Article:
Graduate Composition student Federico Llach and Alumnus Dr. Jonathan Morgan perform at the New York City Electroacoustic Music Festival

Graduate Composition student Federico Llach and violist/alumnus Dr. Jonathan Morgan will present Llach's Begin for viola and electronic performer at the New York City Electroacoustic Music Festival (NYCEMF) on Thursday, June 22, 2017 in the Abrons Arts Center Playhouse. NYCEMF is the largest showcase of electroacoustic music in New York City, and one of the largest festivals of its kind in the world. Works are presented in high-quality multi-channel surround sound environments that include up to eight different simultaneous sound channels, often more. The festival includes music performed by acoustic music instruments, laptops, and custom electronic devices, as well as works involving digital video, and sound installations. This year's festival includes 28 concerts featuring works by composers from over 30 countries, selected by a panel of internationally renowned composers and musicians.
 
Longtime collaborators and Now Hear Ensemble members, Llach and Morgan will present Begin as part of the 12th concert on Thursday, June 22nd. Inspired by the compositional techniques and the spirit of democratization of hip-hop, Llach incorporated sampling as a core procedure in his compositional process — also present in his El libro de los flasheos ("The Book of Trippin’"), for string quartet & electronics, and other compositions. Unlike El libro de los flasheosBegin deals with the extrapolation of the conventional concept of virtuosism to the acoustic-performer-plus-electronic-performer set.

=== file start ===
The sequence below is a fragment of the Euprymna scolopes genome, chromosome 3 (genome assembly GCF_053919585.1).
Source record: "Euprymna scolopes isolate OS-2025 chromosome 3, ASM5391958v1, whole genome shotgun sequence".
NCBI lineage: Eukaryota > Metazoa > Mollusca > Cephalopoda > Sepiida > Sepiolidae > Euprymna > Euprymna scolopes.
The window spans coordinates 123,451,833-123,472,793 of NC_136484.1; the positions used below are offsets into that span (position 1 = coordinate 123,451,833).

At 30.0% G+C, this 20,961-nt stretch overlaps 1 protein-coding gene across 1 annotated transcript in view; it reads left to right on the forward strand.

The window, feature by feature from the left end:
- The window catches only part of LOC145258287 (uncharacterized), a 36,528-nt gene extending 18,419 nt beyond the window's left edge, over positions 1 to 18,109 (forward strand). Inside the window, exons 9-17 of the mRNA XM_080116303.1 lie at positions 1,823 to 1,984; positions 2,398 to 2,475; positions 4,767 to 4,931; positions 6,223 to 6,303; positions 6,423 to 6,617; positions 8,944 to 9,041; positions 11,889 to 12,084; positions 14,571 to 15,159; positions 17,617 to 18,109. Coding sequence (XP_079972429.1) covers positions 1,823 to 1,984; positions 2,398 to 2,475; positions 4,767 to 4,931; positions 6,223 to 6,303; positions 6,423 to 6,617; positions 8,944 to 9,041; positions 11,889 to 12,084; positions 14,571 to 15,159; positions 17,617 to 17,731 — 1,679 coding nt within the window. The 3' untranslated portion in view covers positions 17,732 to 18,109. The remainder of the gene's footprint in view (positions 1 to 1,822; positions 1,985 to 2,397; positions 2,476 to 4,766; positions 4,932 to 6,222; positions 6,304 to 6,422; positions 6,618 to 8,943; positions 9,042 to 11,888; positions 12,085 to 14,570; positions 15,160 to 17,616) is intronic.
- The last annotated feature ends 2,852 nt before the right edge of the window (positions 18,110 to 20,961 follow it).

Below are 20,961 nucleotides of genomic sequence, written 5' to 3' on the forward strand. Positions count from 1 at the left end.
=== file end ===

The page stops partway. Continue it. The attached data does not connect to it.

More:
Federico Llach (photo by Gaby Goldberg)About Federico Llach
 
Musically raised in Buenos Aires as a jazz performer and classical composer, Federico Llach creates music that combines the intimacy of concert music with the energy of popular music. His sound palette has been forever changed as a result of his experience with modular synthesizers and electronics of all kinds, something that can also be heard in his acoustic pieces.
 
Llach has received several awards and scholarships for Composition and Research from: SADAIC for Orchestral Composition, Fondo Nacional de las Artes, University of California Institute for Research in the Arts, Borchard Foundation, Corwin Awards, UCSB Humanities and Social Sciences, UCSB Office of Summer Sessions, and Paul Sacher Stiftung. His works have been performed by Orquesta Sinfónica Nacional Argentina, Compañía Oblicua, Now Hear Ensemble, PFL Traject, Cuarteto UNTREF, UCSB Orchestra, Formalist Quartet, and Ensemble Dal Niente in venues of such geographical and aesthetic diversity as Festival Internacional de Jazz Buenos Aires and Darmstadt Ferienkurse.
 
Llach’s compositional interests are enriched from the perspective of the musicologist, the music technologist, and artistic practice as research. Respectively: he has conducted a series of interviews with European composers which led him to understand how debates activated in our time – the limits of copyright and the fragmentation of the self between real and virtual – have found their way into their work by music that is not for the ears alone. Llach has created custom software for composition in the areas of spatialisation, note generation from math functions, and note generation from audio analysis. He has also performed archival studies on Mauricio Kagel’s groundbreaking yet underperformed Tremens, leading to a reposition of the work in 2018 for the composer’s death decennial.